Hacking of Japan's pension system recalls 2007 scandal

Hacking of Japan's pension system recalls 2007 scandal
Japan Pension Service president Toichiro Mizushima bows in apology during a news conference in Tokyo.

TOKYO - Japan's pension system has been hacked and more than a million cases of personal data leaked, the authorities said yesterday, in an embarrassment that revived memories of a scandal that helped topple Prime Minister Shinzo Abe in his first term in office.

Japan Pension Service staff computers were improperly accessed by an external e-mail virus, leading to the leak of some 1.25 million cases of personal data, the system's president, Toichiro Mizushima, told a news conference.

He apologised for the leak, which he said involved combinations of names, identification numbers, birth dates and addresses.

The pension service was setting up a team to investigate the cause and prevent a recurrence, Mr Mizushima said.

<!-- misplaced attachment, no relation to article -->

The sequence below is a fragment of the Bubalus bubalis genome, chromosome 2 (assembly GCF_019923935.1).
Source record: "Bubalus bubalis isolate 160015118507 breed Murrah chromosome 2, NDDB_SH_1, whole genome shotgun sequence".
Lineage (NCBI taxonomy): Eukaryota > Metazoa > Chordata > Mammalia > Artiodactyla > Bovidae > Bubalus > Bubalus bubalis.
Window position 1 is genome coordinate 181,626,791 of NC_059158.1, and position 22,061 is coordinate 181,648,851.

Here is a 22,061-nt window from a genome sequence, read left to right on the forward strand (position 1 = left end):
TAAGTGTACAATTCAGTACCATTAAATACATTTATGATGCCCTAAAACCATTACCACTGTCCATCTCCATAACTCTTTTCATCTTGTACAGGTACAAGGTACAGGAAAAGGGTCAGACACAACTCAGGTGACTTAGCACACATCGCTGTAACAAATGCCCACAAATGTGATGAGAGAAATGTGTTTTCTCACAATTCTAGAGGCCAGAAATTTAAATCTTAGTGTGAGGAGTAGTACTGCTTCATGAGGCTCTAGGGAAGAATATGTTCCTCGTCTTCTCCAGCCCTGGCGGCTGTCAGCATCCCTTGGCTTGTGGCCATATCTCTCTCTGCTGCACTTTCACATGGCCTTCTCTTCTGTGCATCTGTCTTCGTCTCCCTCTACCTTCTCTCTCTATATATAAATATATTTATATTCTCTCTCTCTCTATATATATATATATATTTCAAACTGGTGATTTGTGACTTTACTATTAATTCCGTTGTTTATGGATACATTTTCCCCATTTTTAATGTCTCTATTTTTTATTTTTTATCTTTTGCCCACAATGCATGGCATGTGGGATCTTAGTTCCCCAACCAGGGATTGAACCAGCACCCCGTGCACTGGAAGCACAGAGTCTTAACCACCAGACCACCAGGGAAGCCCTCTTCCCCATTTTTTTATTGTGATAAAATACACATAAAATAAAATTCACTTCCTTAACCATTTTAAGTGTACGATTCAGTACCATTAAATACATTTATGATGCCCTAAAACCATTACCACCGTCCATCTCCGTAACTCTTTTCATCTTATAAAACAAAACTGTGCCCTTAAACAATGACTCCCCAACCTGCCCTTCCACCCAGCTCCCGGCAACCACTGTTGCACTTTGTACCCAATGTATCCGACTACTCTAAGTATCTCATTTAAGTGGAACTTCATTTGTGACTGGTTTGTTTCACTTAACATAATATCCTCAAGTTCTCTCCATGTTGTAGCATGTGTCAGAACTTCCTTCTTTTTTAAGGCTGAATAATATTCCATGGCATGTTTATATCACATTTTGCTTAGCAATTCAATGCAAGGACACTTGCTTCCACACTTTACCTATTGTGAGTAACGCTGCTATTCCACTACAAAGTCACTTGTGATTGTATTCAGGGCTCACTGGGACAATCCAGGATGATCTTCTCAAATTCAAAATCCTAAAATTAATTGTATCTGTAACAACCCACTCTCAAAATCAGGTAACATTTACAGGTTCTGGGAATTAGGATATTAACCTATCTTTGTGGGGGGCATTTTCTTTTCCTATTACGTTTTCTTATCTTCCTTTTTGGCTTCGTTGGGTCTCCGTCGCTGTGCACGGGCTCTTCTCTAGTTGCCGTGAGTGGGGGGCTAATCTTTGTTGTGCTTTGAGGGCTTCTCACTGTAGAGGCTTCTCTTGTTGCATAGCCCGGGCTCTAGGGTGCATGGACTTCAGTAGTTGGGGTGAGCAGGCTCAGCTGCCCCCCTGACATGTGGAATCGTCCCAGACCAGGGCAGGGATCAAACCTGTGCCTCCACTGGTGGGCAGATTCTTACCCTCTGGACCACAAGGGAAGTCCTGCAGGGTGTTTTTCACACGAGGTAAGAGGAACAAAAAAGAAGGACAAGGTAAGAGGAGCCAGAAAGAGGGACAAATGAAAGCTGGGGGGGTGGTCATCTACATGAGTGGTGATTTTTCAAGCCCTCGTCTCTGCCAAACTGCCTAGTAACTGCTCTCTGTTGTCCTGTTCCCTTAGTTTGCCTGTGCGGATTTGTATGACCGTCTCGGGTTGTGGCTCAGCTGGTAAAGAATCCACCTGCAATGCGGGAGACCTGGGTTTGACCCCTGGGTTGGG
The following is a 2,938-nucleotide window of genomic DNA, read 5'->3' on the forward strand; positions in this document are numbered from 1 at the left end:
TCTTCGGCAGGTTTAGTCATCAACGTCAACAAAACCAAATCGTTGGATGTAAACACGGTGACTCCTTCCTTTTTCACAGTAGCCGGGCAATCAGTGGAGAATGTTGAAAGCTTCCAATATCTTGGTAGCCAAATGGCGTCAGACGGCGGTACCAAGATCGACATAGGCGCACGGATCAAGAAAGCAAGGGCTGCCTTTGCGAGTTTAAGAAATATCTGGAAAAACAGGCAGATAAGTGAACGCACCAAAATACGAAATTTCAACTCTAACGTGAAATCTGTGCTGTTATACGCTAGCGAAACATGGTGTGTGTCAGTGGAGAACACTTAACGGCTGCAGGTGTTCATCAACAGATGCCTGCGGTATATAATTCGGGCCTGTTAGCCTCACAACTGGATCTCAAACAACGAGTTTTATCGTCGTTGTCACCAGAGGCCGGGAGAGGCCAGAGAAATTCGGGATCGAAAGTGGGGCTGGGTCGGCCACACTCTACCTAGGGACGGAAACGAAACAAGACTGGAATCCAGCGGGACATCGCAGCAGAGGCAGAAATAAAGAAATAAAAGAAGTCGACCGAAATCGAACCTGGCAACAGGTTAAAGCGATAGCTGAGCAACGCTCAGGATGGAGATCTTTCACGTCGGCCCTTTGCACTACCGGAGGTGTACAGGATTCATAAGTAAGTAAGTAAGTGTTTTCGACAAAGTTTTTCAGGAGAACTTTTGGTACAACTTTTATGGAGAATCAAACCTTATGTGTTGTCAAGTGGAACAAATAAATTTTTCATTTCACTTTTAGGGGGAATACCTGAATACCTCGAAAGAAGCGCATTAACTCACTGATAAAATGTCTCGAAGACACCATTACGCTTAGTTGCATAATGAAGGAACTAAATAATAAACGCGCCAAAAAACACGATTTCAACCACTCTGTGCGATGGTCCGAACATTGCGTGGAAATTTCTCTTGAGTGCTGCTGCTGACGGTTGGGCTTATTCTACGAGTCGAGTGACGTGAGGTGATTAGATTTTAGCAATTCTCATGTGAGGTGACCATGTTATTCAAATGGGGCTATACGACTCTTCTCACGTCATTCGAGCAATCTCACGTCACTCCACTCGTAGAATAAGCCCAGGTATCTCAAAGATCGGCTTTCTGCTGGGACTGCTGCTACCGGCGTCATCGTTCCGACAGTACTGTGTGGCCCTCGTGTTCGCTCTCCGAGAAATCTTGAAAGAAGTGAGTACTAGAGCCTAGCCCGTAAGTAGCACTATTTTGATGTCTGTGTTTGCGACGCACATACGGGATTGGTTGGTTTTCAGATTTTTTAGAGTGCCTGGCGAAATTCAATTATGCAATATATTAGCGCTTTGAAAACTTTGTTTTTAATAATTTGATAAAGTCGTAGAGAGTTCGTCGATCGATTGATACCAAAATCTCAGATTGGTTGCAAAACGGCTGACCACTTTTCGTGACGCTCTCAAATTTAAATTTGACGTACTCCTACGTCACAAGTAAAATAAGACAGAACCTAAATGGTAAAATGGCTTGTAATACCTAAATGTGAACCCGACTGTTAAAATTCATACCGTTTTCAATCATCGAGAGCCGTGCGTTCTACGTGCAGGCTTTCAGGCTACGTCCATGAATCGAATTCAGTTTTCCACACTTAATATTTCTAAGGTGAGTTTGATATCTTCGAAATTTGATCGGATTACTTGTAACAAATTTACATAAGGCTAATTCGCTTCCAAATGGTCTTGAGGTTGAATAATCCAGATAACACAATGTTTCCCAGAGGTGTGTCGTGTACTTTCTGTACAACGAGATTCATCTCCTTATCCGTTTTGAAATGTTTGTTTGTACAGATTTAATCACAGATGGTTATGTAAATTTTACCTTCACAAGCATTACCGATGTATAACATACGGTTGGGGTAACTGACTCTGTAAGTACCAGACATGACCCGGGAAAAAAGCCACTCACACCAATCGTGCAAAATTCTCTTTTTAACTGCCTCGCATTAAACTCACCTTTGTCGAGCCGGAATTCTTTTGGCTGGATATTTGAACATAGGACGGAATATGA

"These are the people's vital pensions. I have instructed Health and Welfare Minister (Yasuhisa) Shiozaki to consider the pension recipients and do everything possible," Mr Abe told reporters in brief remarks aired on NHK public television.

The data leak was the evening's top news story.

Separately, Mr Shiozaki apologised for failing to prevent the hacking and told a news conference that he had instructed the Japan Pension Service to give top priority to protecting the public's pensions.

Public outrage over botched record-keeping that left millions of pension premium payments unaccounted for was a major factor in the defeat suffered by Mr Abe's Liberal Democratic Party in a 2007 election for Parliament's upper house.

He resigned in September of that year.

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